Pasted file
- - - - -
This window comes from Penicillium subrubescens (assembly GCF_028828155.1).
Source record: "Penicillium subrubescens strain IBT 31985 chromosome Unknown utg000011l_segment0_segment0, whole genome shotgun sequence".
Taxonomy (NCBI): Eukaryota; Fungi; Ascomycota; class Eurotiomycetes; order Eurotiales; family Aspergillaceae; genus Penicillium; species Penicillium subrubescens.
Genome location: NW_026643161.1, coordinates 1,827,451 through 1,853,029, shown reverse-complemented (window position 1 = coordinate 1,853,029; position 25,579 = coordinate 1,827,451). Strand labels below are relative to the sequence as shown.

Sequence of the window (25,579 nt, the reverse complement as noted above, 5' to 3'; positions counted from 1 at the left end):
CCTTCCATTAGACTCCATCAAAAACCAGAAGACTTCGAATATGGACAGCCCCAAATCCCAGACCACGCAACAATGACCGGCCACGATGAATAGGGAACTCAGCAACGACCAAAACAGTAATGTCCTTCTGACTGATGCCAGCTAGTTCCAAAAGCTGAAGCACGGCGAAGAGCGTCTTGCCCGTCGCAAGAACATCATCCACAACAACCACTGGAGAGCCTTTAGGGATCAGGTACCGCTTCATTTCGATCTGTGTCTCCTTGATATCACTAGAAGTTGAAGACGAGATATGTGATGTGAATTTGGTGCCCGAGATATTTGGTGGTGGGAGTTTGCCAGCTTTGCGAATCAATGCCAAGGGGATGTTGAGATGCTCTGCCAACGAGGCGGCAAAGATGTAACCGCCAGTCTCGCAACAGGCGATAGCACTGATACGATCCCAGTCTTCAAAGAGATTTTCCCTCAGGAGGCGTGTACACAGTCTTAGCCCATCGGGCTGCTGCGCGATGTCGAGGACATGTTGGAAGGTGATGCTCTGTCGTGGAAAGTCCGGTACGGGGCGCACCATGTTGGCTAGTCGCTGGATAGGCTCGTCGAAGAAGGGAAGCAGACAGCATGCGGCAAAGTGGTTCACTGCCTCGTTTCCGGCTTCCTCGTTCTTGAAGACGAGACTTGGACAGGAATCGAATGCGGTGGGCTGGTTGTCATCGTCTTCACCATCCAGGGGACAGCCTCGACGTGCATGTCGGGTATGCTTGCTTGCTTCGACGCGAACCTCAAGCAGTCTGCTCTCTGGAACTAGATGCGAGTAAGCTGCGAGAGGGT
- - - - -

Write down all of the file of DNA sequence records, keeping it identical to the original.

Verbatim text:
This window comes from Penicillium subrubescens (assembly GCF_028828155.1).
Source record: "Penicillium subrubescens strain IBT 31985 chromosome Unknown utg000011l_segment0_segment0, whole genome shotgun sequence".
Taxonomy (NCBI): Eukaryota; Fungi; Ascomycota; class Eurotiomycetes; order Eurotiales; family Aspergillaceae; genus Penicillium; species Penicillium subrubescens.
Genome location: NW_026643161.1, coordinates 1,827,451 through 1,853,029, shown reverse-complemented (window position 1 = coordinate 1,853,029; position 25,579 = coordinate 1,827,451). Strand labels below are relative to the sequence as shown.

Sequence of the window (25,579 nt, the reverse complement as noted above, 5' to 3'; positions counted from 1 at the left end):
CCTTCCATTAGACTCCATCAAAAACCAGAAGACTTCGAATATGGACAGCCCCAAATCCCAGACCACGCAACAATGACCGGCCACGATGAATAGGGAACTCAGCAACGACCAAAACAGTAATGTCCTTCTGACTGATGCCAGCTAGTTCCAAAAGCTGAAGCACGGCGAAGAGCGTCTTGCCCGTCGCAAGAACATCATCCACAACAACCACTGGAGAGCCTTTAGGGATCAGGTACCGCTTCATTTCGATCTGTGTCTCCTTGATATCACTAGAAGTTGAAGACGAGATATGTGATGTGAATTTGGTGCCCGAGATATTTGGTGGTGGGAGTTTGCCAGCTTTGCGAATCAATGCCAAGGGGATGTTGAGATGCTCTGCCAACGAGGCGGCAAAGATGTAACCGCCAGTCTCGCAACAGGCGATAGCACTGATACGATCCCAGTCTTCAAAGAGATTTTCCCTCAGGAGGCGTGTACACAGTCTTAGCCCATCGGGCTGCTGCGCGATGTCGAGGACATGTTGGAAGGTGATGCTCTGTCGTGGAAAGTCCGGTACGGGGCGCACCATGTTGGCTAGTCGCTGGATAGGCTCGTCGAAGAAGGGAAGCAGACAGCATGCGGCAAAGTGGTTCACTGCCTCGTTTCCGGCTTCCTCGTTCTTGAAGACGAGACTTGGACAGGAATCGAATGCGGTGGGCTGGTTGTCATCGTCTTCACCATCCAGGGGACAGCCTCGACGTGCATGTCGGGTATGCTTGCTTGCTTCGACGCGAACCTCAAGCAGTCTGCTCTCTGGAACTAGATGCGAGTAAGCTGCGAGAGGGT